Are you experiencing frozen shoulder symptoms?

There are two ways to initiate a consultation with The Shoulder Clinic of Idaho:

You can provide current X-rays and/or MRIs for a clinical case review with our team.

You can schedule an office consultation with our team.

Request Case Review or Office Consultation

How is Frozen Shoulder Diagnosed?

After reviewing a patient’s medical history, the orthopedic shoulder specialists at The Shoulder Clinic of Idaho, will complete a physical exam testing range of motion, areas of pain and where limited mobility occurs in the shoulder. The diagnosis of frozen shoulder or adhesive capsulitis can usually be confirmed based on history and examination. If another condition is suspected such as shoulder arthritis or a rotator cuff tear, additional testing, such as an MRI scan, or an x-ray, of the shoulder may be performed

What are Frozen Shoulder Treatment Options?

Frozen shoulder generally gets better with time. Though the duration toward resolution may take two years.  A daily stretching program, with stretches done multiple times a day, can be beneficial in restoring range of motion and alleviating pain. Non-steroidal anti-inflammatory medications may be recommended along with a corticosteroid injection which may alleviate acute symptoms.

Weight bearing or strengthening exercises should be avoided while the shoulder is frozen, as it can make the problem worse. Strengthening an already stiff and painful shoulder can delay recovery.

Does Adhesive Capsulitis Require Surgery?

For those patients who struggle to regain shoulder motion and pain relief despite compliance with a daily stretching program, surgical intervention can be considered. The shoulder specialists at The Shoulder Clinic of Idaho have experience with arthroscopic surgery that may provide benefit to those patients with a frozen shoulder.  An arthroscopic procedure called a “Lysis of Adhesions” or “capsular release” can be performed combined with a manual manipulation of the shoulder. An arthroscopic shoulder release procedure, done before a shoulder manipulation, can reduce the risk of injury to the tendons and bones. This procedure is followed immediately by a return to physical therapy.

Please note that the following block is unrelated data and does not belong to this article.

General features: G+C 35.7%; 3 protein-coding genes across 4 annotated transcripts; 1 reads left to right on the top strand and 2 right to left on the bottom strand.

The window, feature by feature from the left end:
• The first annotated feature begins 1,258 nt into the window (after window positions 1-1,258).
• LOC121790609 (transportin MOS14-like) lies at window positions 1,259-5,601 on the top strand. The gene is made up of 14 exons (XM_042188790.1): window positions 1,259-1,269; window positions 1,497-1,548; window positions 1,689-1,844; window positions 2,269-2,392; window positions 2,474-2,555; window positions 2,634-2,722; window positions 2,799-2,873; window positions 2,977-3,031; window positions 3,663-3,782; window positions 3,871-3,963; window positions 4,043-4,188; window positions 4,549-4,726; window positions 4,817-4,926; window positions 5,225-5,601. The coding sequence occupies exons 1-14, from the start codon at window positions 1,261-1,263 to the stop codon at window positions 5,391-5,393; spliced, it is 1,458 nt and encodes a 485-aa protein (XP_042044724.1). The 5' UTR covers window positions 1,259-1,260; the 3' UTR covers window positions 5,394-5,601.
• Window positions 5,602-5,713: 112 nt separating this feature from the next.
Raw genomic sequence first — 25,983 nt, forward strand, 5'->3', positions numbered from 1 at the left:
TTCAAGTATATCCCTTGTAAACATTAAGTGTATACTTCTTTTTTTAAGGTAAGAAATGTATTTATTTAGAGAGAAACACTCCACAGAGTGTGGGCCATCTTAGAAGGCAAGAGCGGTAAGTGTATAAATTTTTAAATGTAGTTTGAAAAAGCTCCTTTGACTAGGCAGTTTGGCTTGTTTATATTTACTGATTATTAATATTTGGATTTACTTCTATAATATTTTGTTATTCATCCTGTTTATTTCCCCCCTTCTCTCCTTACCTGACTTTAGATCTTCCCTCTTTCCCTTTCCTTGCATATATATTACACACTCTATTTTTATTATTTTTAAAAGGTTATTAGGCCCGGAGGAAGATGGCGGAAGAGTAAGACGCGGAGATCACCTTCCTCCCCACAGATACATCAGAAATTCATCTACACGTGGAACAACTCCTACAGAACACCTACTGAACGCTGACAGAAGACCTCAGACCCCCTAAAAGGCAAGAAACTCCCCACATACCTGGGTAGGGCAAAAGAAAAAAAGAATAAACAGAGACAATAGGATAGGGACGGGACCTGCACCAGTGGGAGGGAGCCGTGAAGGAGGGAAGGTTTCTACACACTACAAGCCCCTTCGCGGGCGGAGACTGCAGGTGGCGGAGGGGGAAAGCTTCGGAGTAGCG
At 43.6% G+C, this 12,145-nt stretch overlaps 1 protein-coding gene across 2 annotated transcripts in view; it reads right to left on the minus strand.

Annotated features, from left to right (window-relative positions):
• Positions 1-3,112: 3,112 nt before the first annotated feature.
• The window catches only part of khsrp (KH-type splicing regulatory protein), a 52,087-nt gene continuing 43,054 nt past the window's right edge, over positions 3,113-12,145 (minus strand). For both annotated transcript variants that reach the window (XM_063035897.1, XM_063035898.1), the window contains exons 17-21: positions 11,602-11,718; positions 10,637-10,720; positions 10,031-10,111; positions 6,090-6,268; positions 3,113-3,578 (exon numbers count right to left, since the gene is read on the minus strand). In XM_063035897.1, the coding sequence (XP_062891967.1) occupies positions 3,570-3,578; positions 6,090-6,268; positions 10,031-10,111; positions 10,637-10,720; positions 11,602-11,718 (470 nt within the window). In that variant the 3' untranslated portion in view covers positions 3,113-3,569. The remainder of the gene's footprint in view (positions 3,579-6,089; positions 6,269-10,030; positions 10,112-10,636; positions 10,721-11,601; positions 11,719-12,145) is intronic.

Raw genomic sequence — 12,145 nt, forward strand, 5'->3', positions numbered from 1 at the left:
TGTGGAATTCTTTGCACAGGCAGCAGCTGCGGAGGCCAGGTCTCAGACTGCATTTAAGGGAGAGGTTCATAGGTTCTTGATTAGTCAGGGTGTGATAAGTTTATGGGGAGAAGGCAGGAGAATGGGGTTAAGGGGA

Patients in the Boise, Meridian, Nampa, and the surrounding communities of the Treasure Valley have found that arthroscopic shoulder treatment affords them a more controlled and precise release of the shoulder capsule. Shoulder specialists and orthopedic surgeons prefer this technique as it allows the added benefit of inspecting the glenohumeral joint in a minimally invasive fashion.

The Shoulder Clinic of Idaho serves patients in Boise, Meridian, Nampa, and the surrounding communities of the Treasure Valley. If you have symptoms of a frozen shoulder, or an unknown cause of shoulder pain, please contact the our offices for a consultation.

  • Joseph Lynch, MD, has written an article about frozen shoulder, please click here* to read more.